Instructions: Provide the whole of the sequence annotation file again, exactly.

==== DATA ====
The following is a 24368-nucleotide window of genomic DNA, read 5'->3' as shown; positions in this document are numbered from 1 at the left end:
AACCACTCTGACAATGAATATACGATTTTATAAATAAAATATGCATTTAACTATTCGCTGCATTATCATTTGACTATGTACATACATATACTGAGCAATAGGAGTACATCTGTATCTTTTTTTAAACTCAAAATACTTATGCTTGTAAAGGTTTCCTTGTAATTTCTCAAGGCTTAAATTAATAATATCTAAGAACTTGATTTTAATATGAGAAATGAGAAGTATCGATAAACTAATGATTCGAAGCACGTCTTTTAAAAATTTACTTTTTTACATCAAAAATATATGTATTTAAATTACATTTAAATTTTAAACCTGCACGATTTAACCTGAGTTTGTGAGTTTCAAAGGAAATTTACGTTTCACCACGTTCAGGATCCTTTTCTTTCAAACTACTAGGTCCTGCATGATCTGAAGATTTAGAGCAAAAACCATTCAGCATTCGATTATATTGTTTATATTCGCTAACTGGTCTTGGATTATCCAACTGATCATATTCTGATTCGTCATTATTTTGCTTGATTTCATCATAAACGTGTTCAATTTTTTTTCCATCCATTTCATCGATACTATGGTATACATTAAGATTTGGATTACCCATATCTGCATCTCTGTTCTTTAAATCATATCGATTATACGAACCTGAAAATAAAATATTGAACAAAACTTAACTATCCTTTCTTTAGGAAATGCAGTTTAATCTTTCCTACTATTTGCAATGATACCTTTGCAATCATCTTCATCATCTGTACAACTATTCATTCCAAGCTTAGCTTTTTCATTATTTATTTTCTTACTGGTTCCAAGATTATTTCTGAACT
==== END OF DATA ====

The following is a 24368-nucleotide window of genomic DNA, read 5'->3' as shown; positions in this document are numbered from 1 at the left end:
AACCACTCTGACAATGAATATACGATTTTATAAATAAAATATGCATTTAACTATTCGCTGCATTATCATTTGACTATGTACATACATATACTGAGCAATAGGAGTACATCTGTATCTTTTTTTAAACTCAAAATACTTATGCTTGTAAAGGTTTCCTTGTAATTTCTCAAGGCTTAAATTAATAATATCTAAGAACTTGATTTTAATATGAGAAATGAGAAGTATCGATAAACTAATGATTCGAAGCACGTCTTTTAAAAATTTACTTTTTTACATCAAAAATATATGTATTTAAATTACATTTAAATTTTAAACCTGCACGATTTAACCTGAGTTTGTGAGTTTCAAAGGAAATTTACGTTTCACCACGTTCAGGATCCTTTTCTTTCAAACTACTAGGTCCTGCATGATCTGAAGATTTAGAGCAAAAACCATTCAGCATTCGATTATATTGTTTATATTCGCTAACTGGTCTTGGATTATCCAACTGATCATATTCTGATTCGTCATTATTTTGCTTGATTTCATCATAAACGTGTTCAATTTTTTTTCCATCCATTTCATCGATACTATGGTATACATTAAGATTTGGATTACCCATATCTGCATCTCTGTTCTTTAAATCATATCGATTATACGAACCTGAAAATAAAATATTGAACAAAACTTAACTATCCTTTCTTTAGGAAATGCAGTTTAATCTTTCCTACTATTTGCAATGATACCTTTGCAATCATCTTCATCATCTGTACAACTATTCATTCCAAGCTTAGCTTTTTCATTATTTATTTTCTTACTGGTTCCAAGATTATTTCTGAACT